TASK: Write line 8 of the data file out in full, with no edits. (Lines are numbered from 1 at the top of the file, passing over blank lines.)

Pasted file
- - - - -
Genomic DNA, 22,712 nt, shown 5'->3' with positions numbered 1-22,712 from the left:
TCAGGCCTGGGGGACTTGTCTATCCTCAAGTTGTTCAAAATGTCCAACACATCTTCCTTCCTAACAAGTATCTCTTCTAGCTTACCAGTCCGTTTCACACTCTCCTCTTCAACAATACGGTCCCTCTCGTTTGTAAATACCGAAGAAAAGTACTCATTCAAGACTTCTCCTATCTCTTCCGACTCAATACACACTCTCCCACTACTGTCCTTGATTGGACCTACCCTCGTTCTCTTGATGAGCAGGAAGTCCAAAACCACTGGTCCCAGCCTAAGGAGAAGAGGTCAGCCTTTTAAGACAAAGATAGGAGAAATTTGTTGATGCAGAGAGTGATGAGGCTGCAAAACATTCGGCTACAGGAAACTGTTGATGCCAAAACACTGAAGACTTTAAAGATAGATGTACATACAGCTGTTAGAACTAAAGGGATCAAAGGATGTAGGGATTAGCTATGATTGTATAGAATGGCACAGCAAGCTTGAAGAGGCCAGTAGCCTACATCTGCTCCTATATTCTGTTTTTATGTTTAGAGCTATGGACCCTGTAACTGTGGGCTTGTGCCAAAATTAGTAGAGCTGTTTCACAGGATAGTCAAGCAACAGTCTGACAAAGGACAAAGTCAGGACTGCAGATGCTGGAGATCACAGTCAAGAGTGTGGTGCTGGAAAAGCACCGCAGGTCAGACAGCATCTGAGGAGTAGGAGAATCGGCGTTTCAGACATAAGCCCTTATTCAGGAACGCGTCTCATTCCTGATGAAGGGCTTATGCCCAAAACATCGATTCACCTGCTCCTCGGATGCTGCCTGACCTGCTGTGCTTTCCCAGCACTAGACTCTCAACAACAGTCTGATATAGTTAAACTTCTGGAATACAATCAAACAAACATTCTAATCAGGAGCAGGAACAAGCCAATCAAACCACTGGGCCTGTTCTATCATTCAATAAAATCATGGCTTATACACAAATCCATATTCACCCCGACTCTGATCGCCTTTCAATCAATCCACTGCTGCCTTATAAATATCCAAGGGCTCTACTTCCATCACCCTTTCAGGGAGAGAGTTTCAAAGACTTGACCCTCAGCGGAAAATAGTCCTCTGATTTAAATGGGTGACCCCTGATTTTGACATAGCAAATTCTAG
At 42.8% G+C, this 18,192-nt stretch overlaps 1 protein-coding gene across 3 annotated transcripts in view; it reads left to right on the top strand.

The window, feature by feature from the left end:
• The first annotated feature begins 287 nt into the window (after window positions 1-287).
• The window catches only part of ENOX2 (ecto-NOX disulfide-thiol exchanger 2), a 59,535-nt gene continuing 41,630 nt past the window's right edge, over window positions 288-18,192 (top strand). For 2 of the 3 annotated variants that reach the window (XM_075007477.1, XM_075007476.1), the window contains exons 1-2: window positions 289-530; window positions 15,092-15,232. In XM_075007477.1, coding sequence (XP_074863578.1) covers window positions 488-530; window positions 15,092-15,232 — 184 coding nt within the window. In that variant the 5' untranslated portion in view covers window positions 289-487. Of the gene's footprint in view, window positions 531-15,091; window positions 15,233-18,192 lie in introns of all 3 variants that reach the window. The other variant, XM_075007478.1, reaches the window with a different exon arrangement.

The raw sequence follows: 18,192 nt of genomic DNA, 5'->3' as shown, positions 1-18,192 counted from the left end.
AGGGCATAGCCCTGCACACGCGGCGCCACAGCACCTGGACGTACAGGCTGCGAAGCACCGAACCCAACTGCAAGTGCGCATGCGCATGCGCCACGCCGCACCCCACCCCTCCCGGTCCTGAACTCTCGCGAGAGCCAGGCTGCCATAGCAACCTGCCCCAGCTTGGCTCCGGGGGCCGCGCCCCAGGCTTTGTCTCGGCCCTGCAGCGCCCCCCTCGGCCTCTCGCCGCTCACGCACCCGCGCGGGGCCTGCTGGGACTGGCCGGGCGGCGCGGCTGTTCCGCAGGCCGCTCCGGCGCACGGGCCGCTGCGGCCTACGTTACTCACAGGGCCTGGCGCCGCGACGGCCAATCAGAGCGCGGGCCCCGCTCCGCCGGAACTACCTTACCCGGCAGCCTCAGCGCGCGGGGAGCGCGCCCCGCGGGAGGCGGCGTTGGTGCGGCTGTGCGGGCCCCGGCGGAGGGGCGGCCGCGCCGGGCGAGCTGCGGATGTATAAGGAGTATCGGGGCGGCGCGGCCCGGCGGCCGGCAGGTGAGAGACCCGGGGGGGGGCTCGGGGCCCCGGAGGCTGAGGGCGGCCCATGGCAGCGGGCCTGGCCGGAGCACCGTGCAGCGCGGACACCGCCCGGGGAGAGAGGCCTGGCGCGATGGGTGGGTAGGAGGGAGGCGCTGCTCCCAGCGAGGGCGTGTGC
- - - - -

AGGGCATAGCCCTGCACACGCGGCGCCACAGCACCTGGACGTACAGGCTGCGAAGCACCGAACCCAACTGCAAGTGCGCATGCGCATGCGCCACGCCGCACCCCACCCCTCCCGGTCCTGAACTCTCGCGAGAGCCAGGCTGCCATAGCAACCTGCCCCAGCTTGGCTCCGGGGGCCGCGCCCCAGGCTTTGTCTCGGCCCTGCAGCGCCCCCCTCGGCCTCTCGCCGCTCACGCACCCGCGCGGGGCCTGCTGGGACTGGCCGGGCGGCGCGGCTGTTCCGCAGGCCGCTCCGGCGCACGGGCCGCTGCGGCCTACGTTACTCACAGGGCCTGGCGCCGCGACGGCCAATCAGAGCGCGGGCCCCGCTCCGCCGGAACTACCTTACCCGGCAGCCTCAGCGCGCGGGGAGCGCGCCCCGCGGGAGGCGGCGTTGGTGCGGCTGTGCGGGCCCCGGCGGAGGGGCGGCCGCGCCGGGCGAGCTGCGGATGTATAAGGAGTATCGGGGCGGCGCGGCCCGGCGGCCGGCAGGTGAGAGACCCGGGGGGGGGCTCGGGGCCCCGGAGGCTGAGGGCGGCCCATGGCAGCGGGCCTGGCCGGAGCACCGTGCAGCGCGGACACCGCCCGGGGAGAGAGGCCTGGCGCGATGGGTGGGTAGGAGGGAGGCGCTGCTCCCAGCGAGGGCGTGTGC